On hating housework (and what to do about it)

Via Writing Our Way Home
on Oct 11, 2011
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 Nature abhors a vacuum. And so do I.
~Anne Gibbons

Housework has never been my strong point. I don’t seem to notice the dirt. I have no patience for it. And I don’t think I have the necessary skills.

When it was time to move out of my last rented place, I gave myself a week to give it a deep clean.

On Monday morning, I stood and looked. Cobwebs. Marks on the walls. Dusty skirting boards. Inside-drawers-dirt. Underneath-sofa-cushion-fluff. Overwhelming feelings of overwhelm.

For a while I stamped my foot. I didn’t want to do it all on my own. I wished I was rich and then I could hire someone else to do it. I couldn’t do it properly anyway. Stamp foot.

Then I remembered something I’d read.

It was a story about Suzuki Shunryu (as told in his wonderful biography, Crooked Cucumber), cleaning the communal toilets every morning while he was at University simply because it was ‘good practice’.

This story helped me to remember. It was MY dirt behind the sofa and in the drawers. And if I was cleaning up anyone else’s dirt, that didn’t even begin to make up for the benefit I’d received from living with my cats in this lovely place for a year, using someone else’s furniture, enjoying someone else’s beautiful grounds, and with kind people living around me.

I started to feel grateful. I gently told myself I only had to clean one drawer or one patch of floor at a time. And I got cleaning.

I even enjoyed some of it. Getting rid of cobwebs can be better than sitting zazen. Just like anything, if you bring enough mindfulness to the task, feel grateful, and settle in.

Things to be curious about

Which tasks overwhelm you? What anecdotes have you heard that might help you approach them? How could you find a way to be grateful?


There are no menial jobs, only menial attitudes.

~William J. Bennet


About Writing Our Way Home

Kaspa & Fiona’s eyes met across a crowded room in 2010. They decided to: a) get married & spend their rest of our lives together, & b) pool their passions & talents to give birth to Writing Our Way Home. Their mission of helping people to connect with the world through writing. They offer a smorgasbord of writing e-courses, & run a thriving community. Read more about their mindful writing practice, small stones, and meet Lorrie in Fiona’s free ebook. / Fiona is a published novelist, therapist, creativity coach, & is very fond of earl grey and home-made cake. Kaspa is a Buddhist priest, writer, therapist, drama enthusiast, & is still learning to play the ukulele.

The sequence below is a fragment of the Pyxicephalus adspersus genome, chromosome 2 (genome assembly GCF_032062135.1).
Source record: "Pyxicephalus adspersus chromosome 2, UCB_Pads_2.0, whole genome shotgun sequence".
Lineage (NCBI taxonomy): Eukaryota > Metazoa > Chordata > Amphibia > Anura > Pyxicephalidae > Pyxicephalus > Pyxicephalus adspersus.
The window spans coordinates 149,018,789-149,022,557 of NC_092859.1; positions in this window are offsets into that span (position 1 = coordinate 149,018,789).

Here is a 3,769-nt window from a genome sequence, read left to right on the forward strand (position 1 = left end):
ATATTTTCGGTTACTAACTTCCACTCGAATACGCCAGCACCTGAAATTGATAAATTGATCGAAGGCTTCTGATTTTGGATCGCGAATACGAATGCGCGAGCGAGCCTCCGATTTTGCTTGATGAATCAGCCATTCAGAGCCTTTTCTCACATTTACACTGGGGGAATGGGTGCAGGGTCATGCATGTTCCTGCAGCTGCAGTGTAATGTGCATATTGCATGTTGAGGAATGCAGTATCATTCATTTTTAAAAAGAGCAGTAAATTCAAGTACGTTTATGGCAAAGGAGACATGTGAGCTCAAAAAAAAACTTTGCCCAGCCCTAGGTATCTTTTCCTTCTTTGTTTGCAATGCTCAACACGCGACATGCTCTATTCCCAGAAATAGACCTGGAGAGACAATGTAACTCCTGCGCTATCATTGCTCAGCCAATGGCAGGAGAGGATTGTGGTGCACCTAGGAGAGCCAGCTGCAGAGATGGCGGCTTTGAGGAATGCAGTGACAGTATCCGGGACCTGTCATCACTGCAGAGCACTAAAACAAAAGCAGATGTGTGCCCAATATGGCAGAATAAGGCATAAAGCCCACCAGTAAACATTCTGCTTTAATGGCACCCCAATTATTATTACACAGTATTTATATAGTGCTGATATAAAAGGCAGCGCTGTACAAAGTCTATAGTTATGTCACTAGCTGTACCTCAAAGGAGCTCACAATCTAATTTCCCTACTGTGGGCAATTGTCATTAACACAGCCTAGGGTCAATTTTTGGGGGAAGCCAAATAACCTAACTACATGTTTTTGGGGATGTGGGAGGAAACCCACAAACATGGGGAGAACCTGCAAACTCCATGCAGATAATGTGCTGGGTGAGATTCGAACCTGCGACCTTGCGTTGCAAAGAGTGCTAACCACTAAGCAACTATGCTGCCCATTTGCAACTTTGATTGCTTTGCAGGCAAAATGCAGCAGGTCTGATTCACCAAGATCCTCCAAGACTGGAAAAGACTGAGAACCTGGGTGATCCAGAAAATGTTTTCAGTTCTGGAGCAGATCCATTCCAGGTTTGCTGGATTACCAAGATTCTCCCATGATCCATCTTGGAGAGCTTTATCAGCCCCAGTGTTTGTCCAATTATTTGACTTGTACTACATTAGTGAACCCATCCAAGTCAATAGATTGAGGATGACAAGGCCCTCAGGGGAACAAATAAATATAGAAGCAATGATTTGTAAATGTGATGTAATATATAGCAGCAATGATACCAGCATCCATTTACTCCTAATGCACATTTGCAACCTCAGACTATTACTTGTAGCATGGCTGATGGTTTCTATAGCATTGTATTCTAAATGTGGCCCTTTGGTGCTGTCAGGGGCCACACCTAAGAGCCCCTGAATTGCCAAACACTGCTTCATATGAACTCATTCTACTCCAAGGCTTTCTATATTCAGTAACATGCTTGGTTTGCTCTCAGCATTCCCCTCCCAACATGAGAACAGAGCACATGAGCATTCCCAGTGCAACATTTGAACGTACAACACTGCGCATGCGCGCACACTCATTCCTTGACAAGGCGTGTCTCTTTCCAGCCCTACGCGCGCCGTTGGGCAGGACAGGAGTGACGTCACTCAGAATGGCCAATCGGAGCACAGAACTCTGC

7 Responses to “On hating housework (and what to do about it)”

  1. Misa Derhy says:

    Great article, posting it on FB Elephant page…and wishing to read more from you! Thanks!

  2. chiara_ghiron says:

    same here…. but I have learnt to use housecleaning as a meditation session. Particularly hoovering and mopping the floor. And (although it is far more pleasurable) weeding.
    It seems to work! Probably because you need mindfulness yet it is a simple, repetitive job where you can let your thoughts swim by.

  3. I actually like cleaning! Like Chiara mentioned, it has sort of a meditative quality for me. Plus, even if I can't immediately clean up the whole planet, I can clean up the little corner where I am. Folding laundry on the other hand….not a fan!

  4. Anandi says:

    Enjoyed this piece up until the last line where you quoted William J. Bennet and you lost credibility with me. Really?!

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  7. Nice share,Sometimes I hate it but seeing that your place is not organize makes you more irritated and so better to love and always clean so that your place will be safe and comfortable.